And there is this year’s offseason splash for the Atlanta Falcons.
The Falcons have completed a trade with the Philadelphia Eagles, sending a SEVENTH-ROUNDER in exchange for cornerback Asante Samuel. The hang-up on the trade was reworking Samuel’s contract. The Falcons did finally so, agreeing with Samuel to a three-year, $18.5 million deal. Before, Samuel was scheduled to make $9.9 million this season and $11.4 million in 2013. In other words, Samuel took a pretty significant pay cut to come to Atlanta.
At 31, Samuel has been to the Pro Bowl four times. In 2007, he was selected as an All-Pro. For his career, Samuel has notched a total of 45 interceptions, returning five for touchdowns. In 2006, Samuel snagged a career-high 10 interceptions. During his four years with the Eagles, Samuel totaled 23 interceptions.
When the New England Patriots drafted Samuel in 2003, Thomas Dimitroff, the Falcons current general manager, was the Patriots’ director of scouting. If anyone knows Samuel and what he’s capable of doing, it’s Dimitroff. The Falcons were interested in Samuel last year after the cornerback became a luxury when the Eagles acquired cornerbacks Nnamdi Asomugha and Dominique Rodgers-Cromartie. However, the Eagles’ asking price was too high and nothing came of the interest.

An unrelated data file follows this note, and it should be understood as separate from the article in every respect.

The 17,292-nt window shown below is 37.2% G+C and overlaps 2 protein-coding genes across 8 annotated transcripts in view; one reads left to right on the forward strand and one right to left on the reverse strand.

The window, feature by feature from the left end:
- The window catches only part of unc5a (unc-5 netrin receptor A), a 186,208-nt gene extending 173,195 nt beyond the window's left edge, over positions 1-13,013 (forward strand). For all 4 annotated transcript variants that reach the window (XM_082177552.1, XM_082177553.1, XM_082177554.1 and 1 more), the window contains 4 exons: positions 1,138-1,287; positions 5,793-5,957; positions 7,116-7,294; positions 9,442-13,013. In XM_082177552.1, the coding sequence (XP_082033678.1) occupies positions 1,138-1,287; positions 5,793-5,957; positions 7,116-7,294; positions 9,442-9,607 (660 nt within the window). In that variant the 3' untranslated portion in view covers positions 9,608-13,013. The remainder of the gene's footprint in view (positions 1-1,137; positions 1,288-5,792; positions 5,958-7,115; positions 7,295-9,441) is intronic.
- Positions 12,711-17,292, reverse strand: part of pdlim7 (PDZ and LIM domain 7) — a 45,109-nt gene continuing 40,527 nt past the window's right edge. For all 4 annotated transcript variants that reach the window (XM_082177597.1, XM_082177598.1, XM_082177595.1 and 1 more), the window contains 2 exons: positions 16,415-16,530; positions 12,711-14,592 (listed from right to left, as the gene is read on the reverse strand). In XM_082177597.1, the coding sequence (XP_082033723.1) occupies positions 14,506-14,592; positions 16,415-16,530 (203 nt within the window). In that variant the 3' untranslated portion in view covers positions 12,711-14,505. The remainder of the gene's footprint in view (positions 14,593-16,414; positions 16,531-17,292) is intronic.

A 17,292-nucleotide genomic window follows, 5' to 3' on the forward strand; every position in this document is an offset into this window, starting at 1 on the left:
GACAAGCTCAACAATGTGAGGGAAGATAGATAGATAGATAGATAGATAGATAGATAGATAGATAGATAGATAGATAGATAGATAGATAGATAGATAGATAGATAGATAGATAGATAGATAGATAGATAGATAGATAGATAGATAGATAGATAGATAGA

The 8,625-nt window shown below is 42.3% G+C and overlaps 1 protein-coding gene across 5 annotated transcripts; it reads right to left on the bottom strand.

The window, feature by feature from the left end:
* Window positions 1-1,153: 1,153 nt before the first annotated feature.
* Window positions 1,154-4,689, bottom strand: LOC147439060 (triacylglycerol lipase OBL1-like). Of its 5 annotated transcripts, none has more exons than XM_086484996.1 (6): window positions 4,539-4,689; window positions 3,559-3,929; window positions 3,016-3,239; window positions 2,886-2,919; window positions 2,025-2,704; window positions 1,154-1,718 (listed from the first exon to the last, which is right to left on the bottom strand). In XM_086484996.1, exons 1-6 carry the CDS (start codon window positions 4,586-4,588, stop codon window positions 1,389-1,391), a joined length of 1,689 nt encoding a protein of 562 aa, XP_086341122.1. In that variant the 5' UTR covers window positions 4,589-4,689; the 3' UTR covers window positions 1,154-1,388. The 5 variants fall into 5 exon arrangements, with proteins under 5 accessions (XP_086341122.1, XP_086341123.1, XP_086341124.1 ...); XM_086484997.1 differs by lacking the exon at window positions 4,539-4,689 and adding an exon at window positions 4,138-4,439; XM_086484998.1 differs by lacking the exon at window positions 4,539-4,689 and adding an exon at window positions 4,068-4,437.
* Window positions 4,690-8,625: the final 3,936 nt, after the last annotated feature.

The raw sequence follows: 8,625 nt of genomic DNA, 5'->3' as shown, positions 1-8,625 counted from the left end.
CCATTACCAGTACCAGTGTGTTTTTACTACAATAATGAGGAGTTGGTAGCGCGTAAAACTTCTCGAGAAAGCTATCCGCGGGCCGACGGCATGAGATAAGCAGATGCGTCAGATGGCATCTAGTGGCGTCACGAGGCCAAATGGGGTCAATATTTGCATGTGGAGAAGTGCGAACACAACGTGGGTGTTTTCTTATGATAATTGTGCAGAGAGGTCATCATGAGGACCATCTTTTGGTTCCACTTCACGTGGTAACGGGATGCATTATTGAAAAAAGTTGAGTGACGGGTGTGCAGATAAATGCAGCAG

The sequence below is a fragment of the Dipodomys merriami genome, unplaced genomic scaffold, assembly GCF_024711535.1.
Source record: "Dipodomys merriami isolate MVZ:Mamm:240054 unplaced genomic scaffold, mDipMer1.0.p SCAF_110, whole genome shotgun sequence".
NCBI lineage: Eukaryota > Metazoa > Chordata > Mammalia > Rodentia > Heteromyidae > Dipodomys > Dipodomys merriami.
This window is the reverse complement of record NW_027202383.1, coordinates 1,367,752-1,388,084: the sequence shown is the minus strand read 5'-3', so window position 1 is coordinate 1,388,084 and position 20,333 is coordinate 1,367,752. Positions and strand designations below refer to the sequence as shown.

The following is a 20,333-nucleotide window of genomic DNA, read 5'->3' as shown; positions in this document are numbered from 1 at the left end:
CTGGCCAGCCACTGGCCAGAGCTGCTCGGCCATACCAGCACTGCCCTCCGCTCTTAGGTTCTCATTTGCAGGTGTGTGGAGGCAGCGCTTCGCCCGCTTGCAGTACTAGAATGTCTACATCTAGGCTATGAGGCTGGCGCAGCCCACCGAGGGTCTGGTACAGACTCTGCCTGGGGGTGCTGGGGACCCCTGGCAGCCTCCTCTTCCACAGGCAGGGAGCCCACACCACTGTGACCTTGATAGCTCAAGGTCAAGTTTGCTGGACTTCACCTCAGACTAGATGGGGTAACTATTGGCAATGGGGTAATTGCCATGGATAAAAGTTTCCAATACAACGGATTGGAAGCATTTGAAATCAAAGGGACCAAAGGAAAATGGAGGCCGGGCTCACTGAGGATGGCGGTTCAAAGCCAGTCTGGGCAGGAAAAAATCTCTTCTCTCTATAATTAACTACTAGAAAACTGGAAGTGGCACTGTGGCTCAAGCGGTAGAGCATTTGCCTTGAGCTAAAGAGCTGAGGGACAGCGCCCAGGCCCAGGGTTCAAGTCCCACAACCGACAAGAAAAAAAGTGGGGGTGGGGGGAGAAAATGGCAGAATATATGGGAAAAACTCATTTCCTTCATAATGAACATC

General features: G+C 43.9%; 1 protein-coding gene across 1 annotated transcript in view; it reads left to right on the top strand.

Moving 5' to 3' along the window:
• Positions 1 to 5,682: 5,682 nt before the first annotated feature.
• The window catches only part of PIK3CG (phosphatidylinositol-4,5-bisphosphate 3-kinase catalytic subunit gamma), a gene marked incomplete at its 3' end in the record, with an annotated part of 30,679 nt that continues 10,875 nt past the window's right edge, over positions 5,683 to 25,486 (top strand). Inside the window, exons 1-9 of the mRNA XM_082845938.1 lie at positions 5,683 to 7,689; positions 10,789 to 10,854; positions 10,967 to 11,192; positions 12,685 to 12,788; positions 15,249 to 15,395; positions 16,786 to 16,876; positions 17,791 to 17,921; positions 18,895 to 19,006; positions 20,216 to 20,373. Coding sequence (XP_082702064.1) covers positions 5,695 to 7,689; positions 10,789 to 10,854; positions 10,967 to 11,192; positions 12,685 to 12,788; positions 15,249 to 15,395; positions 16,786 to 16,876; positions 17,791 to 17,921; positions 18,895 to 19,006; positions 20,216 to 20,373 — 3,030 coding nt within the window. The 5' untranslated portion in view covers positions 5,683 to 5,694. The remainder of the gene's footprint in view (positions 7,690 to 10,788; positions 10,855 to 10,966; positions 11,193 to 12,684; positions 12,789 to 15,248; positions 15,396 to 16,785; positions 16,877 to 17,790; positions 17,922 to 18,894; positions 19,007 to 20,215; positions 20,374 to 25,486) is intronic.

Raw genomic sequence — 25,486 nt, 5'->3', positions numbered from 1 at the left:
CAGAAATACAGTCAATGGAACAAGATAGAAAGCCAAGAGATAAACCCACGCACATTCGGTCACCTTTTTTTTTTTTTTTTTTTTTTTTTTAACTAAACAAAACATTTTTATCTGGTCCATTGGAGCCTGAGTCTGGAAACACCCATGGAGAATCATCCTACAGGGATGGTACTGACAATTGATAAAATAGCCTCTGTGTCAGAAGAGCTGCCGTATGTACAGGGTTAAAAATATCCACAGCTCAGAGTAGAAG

Samuel will undoubtedly bolster the Falcons’ secondary, a unit that ranked 20th in pass defense last season. He will join Brent Grimes, who just signed his franchise tender yesterday, and Dunta Robinson, making for a pretty talented trio of cornerbacks.
Quarterback Matt Ryan and outside linebacker Sean Weatherspoon had already given Samuel a lot of praise yesterday when asked about possibility of adding the Pro Bowl cornerback to the team.
Ryan said this about the cornerback:
“As far as Asante Samuel is concerned, I can only speak from having played against him a number of times, and I know that he’s been extremely difficult to play against.”
And Weatherspoon had this to say:
“I think he’s a great player. We played against them the last few years and we saw what he could do. He’s definitely a player that I think would improve anyone’s defense.”
Because Grimes and Samuel are better suited on the outside, Robinson is the likely candidate to slide inside to play nickelback.
Every year since 2008, the Falcons general manager has made an offseason splash – in 2008 it was running back Michael Turner, in 2009 it was tight end Tony Gonzalez, in 2010 it was Dunta Robinson, in 2011 it was Julio Jones and Ray Edwards. Now, in an offseason that looked like the Falcons were staying put, they make this trade.
Dimitroff has done it again.